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Coronavirus: In Wuhan, a French doctor stayed back: ‘My duty to protect my patients’

The WHO has confirmed 2,121 deaths and over 75,000 cases in China, and the country is still under high risk. But despite a lockdown, Wuhan’s residents remain “brave, calm,

Written by Anuradha Mascarenhas | Pune | Published: February 22, 2020 2:49:57 am
Coronavirus: In Wuhan, a French doctor stayed back: ‘My duty to protect my patients’ Dr Philippe Klein with his team in Wuhan.

Last month, as the world scrambled to get out of Wuhan, a doctor from France decided to stay back in the Chinese city at the heart of the coronavirus outbreak.

It was a big decision for Dr Philippe Klein — but one he doesn’t regret. Not even after the virus claimed the lives of the Wuhan doctor who first raised the alarm in December, and the director of a major hospital in the city.

Today, Klein is at the forefront of the battle against the virus. The 55-year-old has obtained permission from the government to “move freely” to visit patients in their homes, and handles cases at the international clinic of Union Hospital, one of the largest in the city.

“My patients have healed just as over 97 per cent of infected patients heal,” Klein, who manages the clinic, told The Indian Express in an email interview. “The world needs to know the courage of Wuhan and China in this historic crisis,” he says.

The WHO has confirmed 2,121 deaths and over 75,000 cases in China, and the country is still under high risk. But despite a lockdown, Wuhan’s residents remain “brave, calm,

disciplined and united”, and “doing everything possible to protect and entertain their parents and children”.

“My duty is to protect my patients and after telling my staff to stay at home, I put this protective gear (overalls, gloves, masks and goggles) before going to the patient’s home and then leave them in a sealed plastic bag. I wash my hands very often,” says Klein.

“The crisis in Wuhan is like this huge sociological and medical laboratory from which we can draw lessons of incredible courage, intelligence and solidarity. There is a need to understand the sacrifices made by residents of Wuhan and China to protect the rest of the world. These lessons will protect all humanity from future health crises,” he says. Klein’s patients are mostly expats, including Indians working for a French auto company.

“The clinic welcomes foreigners and mainly the French community, which is important in Wuhan. I practice general medicine consultations and provide support VIP service to the best Chinese specialists. During this crisis, my job was to work towards the safety of the European community while awaiting evacuation and also to provide medical and psychological support for all those who remained in Wuhan,” he says.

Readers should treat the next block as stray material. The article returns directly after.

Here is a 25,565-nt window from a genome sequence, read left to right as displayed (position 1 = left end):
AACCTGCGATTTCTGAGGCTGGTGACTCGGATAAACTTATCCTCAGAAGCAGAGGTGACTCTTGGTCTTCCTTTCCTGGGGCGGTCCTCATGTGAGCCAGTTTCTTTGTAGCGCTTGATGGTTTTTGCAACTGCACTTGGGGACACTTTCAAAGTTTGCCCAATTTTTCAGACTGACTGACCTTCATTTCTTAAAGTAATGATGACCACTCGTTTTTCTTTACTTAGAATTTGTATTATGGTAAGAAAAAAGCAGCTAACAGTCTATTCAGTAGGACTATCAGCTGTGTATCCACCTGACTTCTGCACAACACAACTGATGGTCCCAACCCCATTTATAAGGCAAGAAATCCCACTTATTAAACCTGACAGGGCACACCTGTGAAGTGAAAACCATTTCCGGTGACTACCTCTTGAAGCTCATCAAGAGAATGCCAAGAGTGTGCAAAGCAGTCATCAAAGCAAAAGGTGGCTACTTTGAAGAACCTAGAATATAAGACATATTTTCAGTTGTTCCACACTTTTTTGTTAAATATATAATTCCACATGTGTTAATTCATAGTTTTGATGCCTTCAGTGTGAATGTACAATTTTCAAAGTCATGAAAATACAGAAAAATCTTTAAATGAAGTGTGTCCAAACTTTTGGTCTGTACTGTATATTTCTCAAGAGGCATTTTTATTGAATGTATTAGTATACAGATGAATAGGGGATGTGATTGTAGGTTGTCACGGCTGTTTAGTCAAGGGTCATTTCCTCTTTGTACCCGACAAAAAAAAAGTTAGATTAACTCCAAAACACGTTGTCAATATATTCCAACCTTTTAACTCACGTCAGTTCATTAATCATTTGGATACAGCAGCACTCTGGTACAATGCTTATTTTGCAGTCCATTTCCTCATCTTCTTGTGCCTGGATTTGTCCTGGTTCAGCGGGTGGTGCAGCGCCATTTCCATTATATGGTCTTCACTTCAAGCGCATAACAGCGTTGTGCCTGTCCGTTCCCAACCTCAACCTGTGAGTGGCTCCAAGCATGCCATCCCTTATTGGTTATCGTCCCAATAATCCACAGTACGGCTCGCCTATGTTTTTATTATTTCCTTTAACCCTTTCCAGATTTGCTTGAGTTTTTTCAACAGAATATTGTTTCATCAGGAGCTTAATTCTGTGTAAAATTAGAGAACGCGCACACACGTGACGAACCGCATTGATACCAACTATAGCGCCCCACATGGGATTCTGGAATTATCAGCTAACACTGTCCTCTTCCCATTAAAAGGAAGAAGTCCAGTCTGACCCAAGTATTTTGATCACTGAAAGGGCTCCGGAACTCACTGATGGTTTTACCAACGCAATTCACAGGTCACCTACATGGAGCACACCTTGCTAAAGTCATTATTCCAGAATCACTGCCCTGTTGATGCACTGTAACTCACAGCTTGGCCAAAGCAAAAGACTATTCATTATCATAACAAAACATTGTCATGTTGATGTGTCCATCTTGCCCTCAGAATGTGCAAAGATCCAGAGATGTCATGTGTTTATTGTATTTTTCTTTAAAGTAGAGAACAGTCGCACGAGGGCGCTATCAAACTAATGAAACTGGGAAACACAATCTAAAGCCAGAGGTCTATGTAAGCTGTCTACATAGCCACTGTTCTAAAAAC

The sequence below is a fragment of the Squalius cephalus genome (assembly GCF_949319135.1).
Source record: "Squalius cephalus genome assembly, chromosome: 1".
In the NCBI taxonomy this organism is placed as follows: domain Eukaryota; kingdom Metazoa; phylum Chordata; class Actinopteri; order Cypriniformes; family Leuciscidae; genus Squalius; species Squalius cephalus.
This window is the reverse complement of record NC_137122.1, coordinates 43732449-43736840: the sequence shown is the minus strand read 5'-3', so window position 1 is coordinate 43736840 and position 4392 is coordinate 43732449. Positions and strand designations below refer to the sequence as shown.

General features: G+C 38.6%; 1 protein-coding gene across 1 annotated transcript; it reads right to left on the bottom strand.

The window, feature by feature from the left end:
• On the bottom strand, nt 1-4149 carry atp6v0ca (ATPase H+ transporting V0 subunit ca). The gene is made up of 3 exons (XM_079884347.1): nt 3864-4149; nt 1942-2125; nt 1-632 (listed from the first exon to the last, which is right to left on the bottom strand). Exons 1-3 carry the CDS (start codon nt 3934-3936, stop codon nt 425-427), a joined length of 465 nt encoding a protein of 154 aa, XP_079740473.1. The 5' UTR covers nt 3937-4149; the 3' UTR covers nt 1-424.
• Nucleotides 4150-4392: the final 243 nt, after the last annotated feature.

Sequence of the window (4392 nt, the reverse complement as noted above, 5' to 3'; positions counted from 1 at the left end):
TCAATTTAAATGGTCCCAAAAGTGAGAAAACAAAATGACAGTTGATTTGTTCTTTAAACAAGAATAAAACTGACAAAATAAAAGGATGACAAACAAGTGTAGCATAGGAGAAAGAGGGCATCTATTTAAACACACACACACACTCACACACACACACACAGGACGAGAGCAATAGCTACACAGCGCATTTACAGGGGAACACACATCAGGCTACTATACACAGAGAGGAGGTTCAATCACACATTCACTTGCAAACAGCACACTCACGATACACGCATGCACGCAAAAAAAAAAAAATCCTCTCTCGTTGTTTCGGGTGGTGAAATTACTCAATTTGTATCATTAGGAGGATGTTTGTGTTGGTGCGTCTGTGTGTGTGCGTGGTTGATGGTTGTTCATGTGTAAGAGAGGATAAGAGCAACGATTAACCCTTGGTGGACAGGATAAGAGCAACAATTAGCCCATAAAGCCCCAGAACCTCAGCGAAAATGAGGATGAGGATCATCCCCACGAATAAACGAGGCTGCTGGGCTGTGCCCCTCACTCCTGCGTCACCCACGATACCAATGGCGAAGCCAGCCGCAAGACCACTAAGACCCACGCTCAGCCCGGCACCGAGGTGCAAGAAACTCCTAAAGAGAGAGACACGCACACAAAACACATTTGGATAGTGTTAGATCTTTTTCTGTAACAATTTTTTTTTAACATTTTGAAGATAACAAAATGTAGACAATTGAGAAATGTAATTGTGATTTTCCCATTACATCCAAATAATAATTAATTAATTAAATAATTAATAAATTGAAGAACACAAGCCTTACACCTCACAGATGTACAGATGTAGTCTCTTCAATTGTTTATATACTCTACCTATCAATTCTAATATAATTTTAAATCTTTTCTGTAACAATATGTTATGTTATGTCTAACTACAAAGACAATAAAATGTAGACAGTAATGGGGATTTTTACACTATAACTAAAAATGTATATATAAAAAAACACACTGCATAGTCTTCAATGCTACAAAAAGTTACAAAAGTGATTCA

The initial days of the outbreak were particularly tough for Klein and his Chinese team. He recalls that they were under immense pressure while psychologically preparing for a rapid human-to-human transmission.

“It was a special time of the year as the Chinese look forward to the new year celebrations, and this intermingling would have rapidly promoted the epidemic. At our clinic, around January 16, the anxiety was palpable when a patient with pneumonia was detected with bird flu (avian influenza). I immediately shut the clinic and visited patients at home to prevent them from contracting any virus in the clinic,” he says.

The death of Dr Liu Zhiming, director of Wuchang hospital, was a shock. And the construction of two hospitals in Wuhan in record time a “technical and human achievement”.

Looking ahead, the doctor says a clinical trial is underway on severely affected patients in Wuhan using an antiviral drug that had been used against the Ebola virus. “The drug is showing positive results,” he says.

Klein, a father of four, has been based in Wuhan for the last six years. After the outbreak, he sent his wife and 12-year-old son, who were with him, back home to Metz in France. As for his own future, the doctor plans to join his family only after the situation returns to normal in Wuhan.

“I sent my wife and son on the second plane back to France (in January). I also recommended my patients (the foreign community in general) to be evacuated to avoid the contamination as I knew the city’s health system would deteriorate because of the mobilisation of 100 per cent medical forces in the battle against this new virus,” he says.

There’s one regret, though — there’s no shortage of food but it’s a challenge, he says, to find fruits and vegetables.

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